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  • 1
    Electronic Resource
    Electronic Resource
    Oxford, UK : Blackwell Publishing Ltd
    Birth 6 (1979), S. 0 
    ISSN: 1523-536X
    Source: Blackwell Publishing Journal Backfiles 1879-2005
    Topics: Medicine
    Notes: : Adequate nutritional preparation of women for pregnancy includes the information on individualized weight gain ranges, which may be as little as 20 lb or as much as 35 lb gained gradually over the course of pregnancy. Discussions with mothers should focus on their possible reluctance to gain or to accept normal fat deposits laid down during pregnancy, as well as how to deal with edema, nausea, indigestion and other discomforts. Changes in requirements for individual nutrients include those for protein, iron, folic acid, several vitamins, calcium, phosphorous and sodium. Discussions may include the potential teratogenic effects of food additives and contaminants, and, most importantly, the suspected effects of deficits and specific excesses. Concerns about excess relate in particular to vitamins A, D, and C, caffeine, alcohol and selected minerals.
    Type of Medium: Electronic Resource
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  • 2
    Electronic Resource
    Electronic Resource
    Oxford, UK : Blackwell Publishing Ltd
    Journal of neurochemistry 24 (1975), S. 0 
    ISSN: 1471-4159
    Source: Blackwell Publishing Journal Backfiles 1879-2005
    Topics: Medicine
    Notes: —Male rats of the Sprague-Dawley strain (80–250 g body wt) were fed either an adequate protein diet (18% lactalbumin) or a protein-deficient diet (0.5% lactalbumin). After 5–8 weeks of receiving the low protein diet, some of the malnourished rats were rehabilitated with an adequate protein diet. The malnourished rats exhibited significant elevations in brain levels of histidine (+415%) and homocarnosine (+100%) in comparison to findings in the control animals of similar age. Associated with the elevated brain levels of histidine in malnutrition was a prominent increase in brain content of histamine (+ 150-+ 238%). The mean brain histamine levels (ng/g) in the control rats varied from 45.96 to 56.15 in several experiments. In the protein-deficient rats, values ranged from 115 to 190. Refeeding the malnourished rats with adequate protein diet elicited reversal of histidine and histamine levels to near normal values within 1 week. The increased brain content of histamine in malnutrition was attributed to enhanced rate of production resulting from increased availability of the precursor amino acid, a conclusion consistent with elevation also of the brain content of homocarnosine (γ-aminobutyryl-l-histidine) which is another major route of disposal of histidine in the brain. The relevance of these neurochemical alterations to the behavioural changes often associated with protein malnutrition, deserves some intensive examination.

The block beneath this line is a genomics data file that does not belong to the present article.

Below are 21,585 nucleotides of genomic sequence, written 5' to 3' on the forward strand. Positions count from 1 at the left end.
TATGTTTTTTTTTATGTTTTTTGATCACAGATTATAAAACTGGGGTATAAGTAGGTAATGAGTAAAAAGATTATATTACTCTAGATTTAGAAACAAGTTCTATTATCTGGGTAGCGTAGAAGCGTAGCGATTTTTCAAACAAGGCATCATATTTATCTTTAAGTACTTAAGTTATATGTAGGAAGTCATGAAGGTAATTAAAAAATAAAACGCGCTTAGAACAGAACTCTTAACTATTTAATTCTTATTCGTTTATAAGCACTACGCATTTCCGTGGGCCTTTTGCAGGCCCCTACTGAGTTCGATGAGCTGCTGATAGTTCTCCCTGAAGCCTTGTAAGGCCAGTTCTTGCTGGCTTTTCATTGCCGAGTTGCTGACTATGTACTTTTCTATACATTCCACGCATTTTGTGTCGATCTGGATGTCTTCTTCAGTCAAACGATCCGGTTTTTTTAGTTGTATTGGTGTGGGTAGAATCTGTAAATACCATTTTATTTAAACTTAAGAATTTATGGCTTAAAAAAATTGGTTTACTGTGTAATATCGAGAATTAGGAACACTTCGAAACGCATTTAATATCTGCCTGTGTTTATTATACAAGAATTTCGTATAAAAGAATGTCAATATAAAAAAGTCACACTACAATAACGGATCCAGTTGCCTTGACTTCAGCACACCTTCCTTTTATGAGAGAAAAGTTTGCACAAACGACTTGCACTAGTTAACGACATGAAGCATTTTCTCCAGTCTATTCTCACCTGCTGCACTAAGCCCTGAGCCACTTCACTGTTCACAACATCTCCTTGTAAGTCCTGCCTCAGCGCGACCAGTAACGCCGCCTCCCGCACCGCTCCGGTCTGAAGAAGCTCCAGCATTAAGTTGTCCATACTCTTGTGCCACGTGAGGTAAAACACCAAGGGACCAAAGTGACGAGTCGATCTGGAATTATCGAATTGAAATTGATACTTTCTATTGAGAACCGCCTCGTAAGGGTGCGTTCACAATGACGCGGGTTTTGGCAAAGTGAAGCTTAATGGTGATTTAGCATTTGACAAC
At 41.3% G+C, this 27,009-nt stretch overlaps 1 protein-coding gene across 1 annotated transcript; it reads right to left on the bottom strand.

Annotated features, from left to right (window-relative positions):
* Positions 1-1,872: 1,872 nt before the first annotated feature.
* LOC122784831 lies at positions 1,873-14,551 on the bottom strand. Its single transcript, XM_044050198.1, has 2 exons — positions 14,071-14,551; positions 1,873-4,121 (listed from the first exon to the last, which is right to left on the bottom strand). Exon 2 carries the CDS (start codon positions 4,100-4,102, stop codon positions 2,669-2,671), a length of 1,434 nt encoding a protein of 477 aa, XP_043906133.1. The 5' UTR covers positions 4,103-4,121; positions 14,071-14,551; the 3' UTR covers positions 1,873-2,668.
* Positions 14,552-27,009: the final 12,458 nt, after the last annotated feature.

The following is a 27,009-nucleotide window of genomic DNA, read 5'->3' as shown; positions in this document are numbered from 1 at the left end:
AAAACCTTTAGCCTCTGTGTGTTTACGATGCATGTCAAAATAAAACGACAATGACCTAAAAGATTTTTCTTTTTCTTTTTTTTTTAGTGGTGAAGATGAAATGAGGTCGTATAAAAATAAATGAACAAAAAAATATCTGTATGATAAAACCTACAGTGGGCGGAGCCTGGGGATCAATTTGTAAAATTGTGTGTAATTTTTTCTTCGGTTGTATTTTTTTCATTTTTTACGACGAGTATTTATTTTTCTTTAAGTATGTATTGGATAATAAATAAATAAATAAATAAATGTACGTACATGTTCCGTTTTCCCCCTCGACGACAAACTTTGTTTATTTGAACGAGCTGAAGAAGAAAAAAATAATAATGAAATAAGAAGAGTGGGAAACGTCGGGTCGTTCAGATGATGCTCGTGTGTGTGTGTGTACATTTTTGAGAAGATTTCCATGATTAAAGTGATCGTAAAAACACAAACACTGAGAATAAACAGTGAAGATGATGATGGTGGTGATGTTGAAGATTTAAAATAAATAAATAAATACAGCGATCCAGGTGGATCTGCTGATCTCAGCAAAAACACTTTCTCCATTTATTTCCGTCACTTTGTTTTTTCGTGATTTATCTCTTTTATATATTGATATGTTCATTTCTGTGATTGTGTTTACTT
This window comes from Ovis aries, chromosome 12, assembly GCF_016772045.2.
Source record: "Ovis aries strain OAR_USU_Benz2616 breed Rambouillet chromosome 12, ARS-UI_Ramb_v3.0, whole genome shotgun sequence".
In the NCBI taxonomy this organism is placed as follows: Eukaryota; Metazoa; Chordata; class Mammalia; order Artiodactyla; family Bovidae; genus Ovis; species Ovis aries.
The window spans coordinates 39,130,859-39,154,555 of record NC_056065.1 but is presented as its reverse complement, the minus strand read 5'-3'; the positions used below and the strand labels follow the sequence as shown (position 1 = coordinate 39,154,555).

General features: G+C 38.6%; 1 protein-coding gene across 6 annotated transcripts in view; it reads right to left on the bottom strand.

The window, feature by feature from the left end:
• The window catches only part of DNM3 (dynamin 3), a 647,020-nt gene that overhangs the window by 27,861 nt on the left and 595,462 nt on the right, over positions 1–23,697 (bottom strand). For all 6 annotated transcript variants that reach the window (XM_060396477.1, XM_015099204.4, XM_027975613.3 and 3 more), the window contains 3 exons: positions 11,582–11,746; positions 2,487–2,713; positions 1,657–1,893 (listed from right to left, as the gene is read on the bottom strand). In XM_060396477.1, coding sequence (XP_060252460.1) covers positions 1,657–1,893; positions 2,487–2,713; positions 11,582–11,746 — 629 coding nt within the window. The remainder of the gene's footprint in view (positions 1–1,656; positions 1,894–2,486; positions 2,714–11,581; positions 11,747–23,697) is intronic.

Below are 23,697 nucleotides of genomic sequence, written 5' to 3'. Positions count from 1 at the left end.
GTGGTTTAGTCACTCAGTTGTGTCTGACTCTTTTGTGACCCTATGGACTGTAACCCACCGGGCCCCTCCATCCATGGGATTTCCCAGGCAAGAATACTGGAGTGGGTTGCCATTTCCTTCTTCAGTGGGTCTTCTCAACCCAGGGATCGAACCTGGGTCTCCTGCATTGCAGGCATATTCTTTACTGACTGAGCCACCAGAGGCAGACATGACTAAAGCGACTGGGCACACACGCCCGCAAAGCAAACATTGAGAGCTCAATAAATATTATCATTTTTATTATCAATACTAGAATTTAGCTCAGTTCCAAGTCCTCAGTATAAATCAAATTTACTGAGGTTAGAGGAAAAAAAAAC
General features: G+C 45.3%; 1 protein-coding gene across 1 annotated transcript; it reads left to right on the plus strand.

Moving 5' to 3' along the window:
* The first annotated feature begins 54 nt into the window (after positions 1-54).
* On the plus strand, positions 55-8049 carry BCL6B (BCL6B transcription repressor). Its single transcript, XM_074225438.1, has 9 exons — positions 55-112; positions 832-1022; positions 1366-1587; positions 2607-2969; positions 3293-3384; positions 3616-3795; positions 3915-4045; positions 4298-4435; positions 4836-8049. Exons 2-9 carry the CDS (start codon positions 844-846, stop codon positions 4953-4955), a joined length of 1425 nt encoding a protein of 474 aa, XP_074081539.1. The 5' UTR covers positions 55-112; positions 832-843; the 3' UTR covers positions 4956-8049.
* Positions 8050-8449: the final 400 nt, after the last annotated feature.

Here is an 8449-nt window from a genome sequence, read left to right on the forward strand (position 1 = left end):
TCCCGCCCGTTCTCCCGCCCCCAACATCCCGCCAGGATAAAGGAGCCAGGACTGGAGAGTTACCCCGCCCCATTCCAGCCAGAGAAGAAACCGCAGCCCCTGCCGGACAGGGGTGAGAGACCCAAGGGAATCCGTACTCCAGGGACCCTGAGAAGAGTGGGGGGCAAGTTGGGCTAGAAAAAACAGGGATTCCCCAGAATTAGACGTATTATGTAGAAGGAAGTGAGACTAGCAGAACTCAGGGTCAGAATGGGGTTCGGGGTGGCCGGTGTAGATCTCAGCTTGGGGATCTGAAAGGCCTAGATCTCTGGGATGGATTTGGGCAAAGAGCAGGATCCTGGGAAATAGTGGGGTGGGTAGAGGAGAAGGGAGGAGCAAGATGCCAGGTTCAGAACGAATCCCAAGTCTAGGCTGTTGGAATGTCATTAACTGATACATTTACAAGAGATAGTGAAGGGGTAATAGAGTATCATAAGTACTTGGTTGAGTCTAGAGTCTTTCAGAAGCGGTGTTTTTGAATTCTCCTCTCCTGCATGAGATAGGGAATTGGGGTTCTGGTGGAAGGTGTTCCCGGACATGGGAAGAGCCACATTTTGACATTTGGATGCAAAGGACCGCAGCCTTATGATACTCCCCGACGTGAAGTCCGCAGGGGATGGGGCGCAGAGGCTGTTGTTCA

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  • 3
    ISSN: 1471-4159
    Source: Blackwell Publishing Journal Backfiles 1879-2005
    Topics: Medicine
    Notes: —Eight male monkeys (Macaca nemestrina) aged 6–9 months were divided into two groups and fed either an adequate protein diet (20% casein) or a protein deficient diet (2% casein). After 3- 5 months of receiving the low protein diet, the malnourished monkeys showed extensive fatty metamorphosis of the liver cells, distorted patterns of plasma and hepatic free amino acid pools, and other features consistent with the diagnosis of protein-calorie malnutrition. Examination of the cerebrum, cerebellum and brain stem in the malnourished animals revealed profound accumulation of 3-methylhistidine, histidine and homocarnosine in all three regions. For histidine, the cerebral, cerebellar and brain stem levels in the protein deficient animals increased by 145, 104 and 101 per cent over levels observed in corresponding regions of the brain in well-fed monkeys. Similarly, there were significant elevations in homocarnosine contents of the cerebrum (+ 99 per cent), cerebellum (+ 140 per cent) and brain stem (+ 146 per cent) in comparison to levels in control animals. In contrast, the levels of valine, serine and aspartic acid were markedly reduced in all three brain areas in the malnourished animals. Protein-calorie deficiency also produced reductions in the brain levels of taurine, glutamic acid, isoleucine, leucine and threonine which varied in magnitude in the three major regions of the brain examined. These biochemical alterations which may in part underlie some of the psychomotor changes often observed in protein-calorie malnutrition, were discussed not only in relation to the role of amino acids as precursors for the synthesis of neuroregulatory substances but also with due regard to the possibility that some of these ninhydrin-positive substances such as GABA, homocarnosine, glycine and the dicarboxylic amino acids may possess neuroexcitatory or inhibitory properties in various parts of the central nervous system.
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  • 4
    ISSN: 1471-4159
    Source: Blackwell Publishing Journal Backfiles 1879-2005
    Topics: Medicine